Words & Stuff

RRR: I Laughed, I Cried...

(10 September 2000, supposedly)

Jim Moskowitz recently revived a lovely idea originated (as far as we know) by Debbie Hollander: "Reviews of Movies I Have Not Seen." Here are Jim's reviews:

End of Days
A charming look at twilight, dusk, eventide, and the gloaming. How do they differ, and what do these contemplative periods of daily darkening mean to different cultures and eras of history? Arnold Schwarzenegger narrates this surprisingly erudite documentary.
Stuart Little
The early history of Charles I. His weak, sickly childhood led to his receiving the nickname that provides the film's title, but through a tenacious battle against a scheming duke's son (played well beyond the hilt by Adam Sandler) he gains the strength that he will eventually need to lead his country to ruin.
Pokemon: The First Movie
In what has to be the lowest budget for any release from a major Hollywood studio ever, Warner Brothers has given America its first taste of leisure verité: ninety-three minutes of two third-graders sitting across a kitchen table from each other, turning over trading cards and mumbling about "power" and "evolving." Watch for a brief cameo by Richard Garfield (creator of Magic: the Gathering) as "Dad."
The Patriot
Mel Gibson offers an in-depth look at the ballistic technology that made the Gulf War the highest-rated war in network history. Smartcam technology makes for the ultimate ripoff of Prince of Thieves' arrow shot.
The Adventures of Rocky and Bullwinkle
Stallone attempts a return to past glory, beating up on a moose in a struggle for the Wassamatta U. boxing title.
Gone in 60 Seconds
Nicolas Cage is not just any hot-dog eater. He's the Upper Wabash County Champion Hot Dog Eating King for nine years running. But this summer's Fair and Livestock Show will give him competition like he's never even dreamed—Dom DeLuise, costarring as "The Masked Mouth." You may want to warn your children before seeing this film that the grand finale is just special effects.
Shaft
Banking on the success of The Red Violin at tracing the history of a single instrument over many centuries, Paramount has unveiled a summer blockbuster tracing a single 1948 Hudson crankshaft as it passes from car to junkyard, to auto repair store, to car, to junkyard, and finally to art gallery. The decision to create a soundtrack for the movie out of classic '70s grooves is bizarre but inspired.

Jim's original review of Anna and the King involved an in-joke, so I've revised it, and added a couple of my own.

Anna and the King
In this update of the famous Russian novel, young immigrant Anna Karenina discovers a hidden cabin where the 65-year-old Elvis Presley has been living the Buddhist life for over two decades.
The Sixth Sense
Brilliant romantic comedy about a young lexicographer trying to figure out how many meanings there are to the word "love."
Lone Star
John Sayles' slow, boring science fiction epic about a yellow sun that drifts out of the galaxy, and its efforts to return.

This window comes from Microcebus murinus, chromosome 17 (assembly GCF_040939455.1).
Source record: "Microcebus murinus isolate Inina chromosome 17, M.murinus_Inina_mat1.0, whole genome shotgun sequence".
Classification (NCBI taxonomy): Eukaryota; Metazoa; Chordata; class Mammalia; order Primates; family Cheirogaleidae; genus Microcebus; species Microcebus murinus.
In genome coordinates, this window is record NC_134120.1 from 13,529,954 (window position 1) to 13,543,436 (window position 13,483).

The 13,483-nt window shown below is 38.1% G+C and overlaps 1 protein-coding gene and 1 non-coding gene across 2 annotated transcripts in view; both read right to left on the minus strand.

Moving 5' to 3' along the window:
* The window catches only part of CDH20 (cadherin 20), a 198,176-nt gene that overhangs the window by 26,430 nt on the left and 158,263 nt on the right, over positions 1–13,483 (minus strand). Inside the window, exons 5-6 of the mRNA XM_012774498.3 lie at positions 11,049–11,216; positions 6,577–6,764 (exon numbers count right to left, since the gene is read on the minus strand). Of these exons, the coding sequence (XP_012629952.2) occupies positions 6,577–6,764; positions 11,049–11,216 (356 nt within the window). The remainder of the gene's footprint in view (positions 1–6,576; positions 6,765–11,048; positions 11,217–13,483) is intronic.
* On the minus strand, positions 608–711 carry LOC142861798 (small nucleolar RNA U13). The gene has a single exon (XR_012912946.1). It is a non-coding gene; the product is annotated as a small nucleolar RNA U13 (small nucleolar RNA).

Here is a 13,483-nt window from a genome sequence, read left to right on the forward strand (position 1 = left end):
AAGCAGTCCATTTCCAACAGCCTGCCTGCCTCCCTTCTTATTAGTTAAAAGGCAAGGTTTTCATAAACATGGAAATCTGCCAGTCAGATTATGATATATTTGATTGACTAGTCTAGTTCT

Where the Heart Is
Interesting but flawed remake of classic film Fantastic Voyage, about a tiny "spaceship" navigating a patient's veins and arteries to remove a blood clot; in this version, the patient can't be moved, so the entire operation takes place in a Wal-Mart.
Sphere
In Michael Crichton's film version of the classic mathematical-thought-experiment book Flatland, a daring circle ventures forth into the mysterious and dangerous third dimension.

In a similar sort of vein, my sardonic pal Jack Mantis provides some reviews excerpted from his book Mantis at the Movies. I suppose I should note, for those of you who somehow missed watching television in the '80s, that Brandon Tartikoff—youngest network president ever, when he became head of NBC in 1980 at the age of 31—used to use the term "high concept" to describe a show that could be summed up in ten words or less. I believe that the high-concept series-summaries, especially for sitcoms, were what popularized the phrase "hilarity ensues," as in "Hilarity ensues when messy guy and neat guy become roommates." Jack figures that the phrase has been sadly underused since Tartikoff left NBC ten years ago, and has set himself the task of rectifying that lack. He doesn't, however, restrict himself to ten words per review.

Jason and the Huguenots
Deranged killer falls in with a group of early French Protestants. Hilarity ensues.
Mr. Washington Goes to Smith
The first president of the USA disguises himself as a female student in order to attend a women's college in Massachusetts. Hilarity ensues.
Pinokia
An elderly engineer discovers that his cell phone has come to life and wants to become "a real little toy." Hilarity ensues.
Princess Pokemoke
A human girl raised by incredibly cute cartoon characters must play a collectible card game to decide the fate of
humanity. Hilarity ensues.
Sheepless in Seattle
Big-screen update of classic children's story, with Meg Ryan as Bo, a rural shepherdess who feels lost in the big city. Hilarity ensues.
The Spider House Rules
Spider (Tobey Maguire), the head of a wacky frat house, falls for Buffy Muffett (Charlize Theron), the ditzy but endearing leader of the neighboring (and rival) sorority. When Buffy gets pregnant, hilarity ensues.
Wilde Wilde West
Witty gay Victorian playwright becomes an agent for the American government, using gadgets, fisticuffs, and poetry to stop evildoers. Hilarity ensues.
You've Got Bail
Tom Hanks stars as a bail bondsman who strikes up an online romance with serial killer and hardened ex-con Meg Ryan. Hilarity ensues.

And, finally:

Hilarity and Jackie
Jacqueline Onassis Kennedy takes up a new career as a standup comedienne and cello player. Hilarity, of course, ensues.

Haven't had enough yet? Take a look at these descriptions of mid-season replacements.


Jed Hartman <logophilia@kith.org>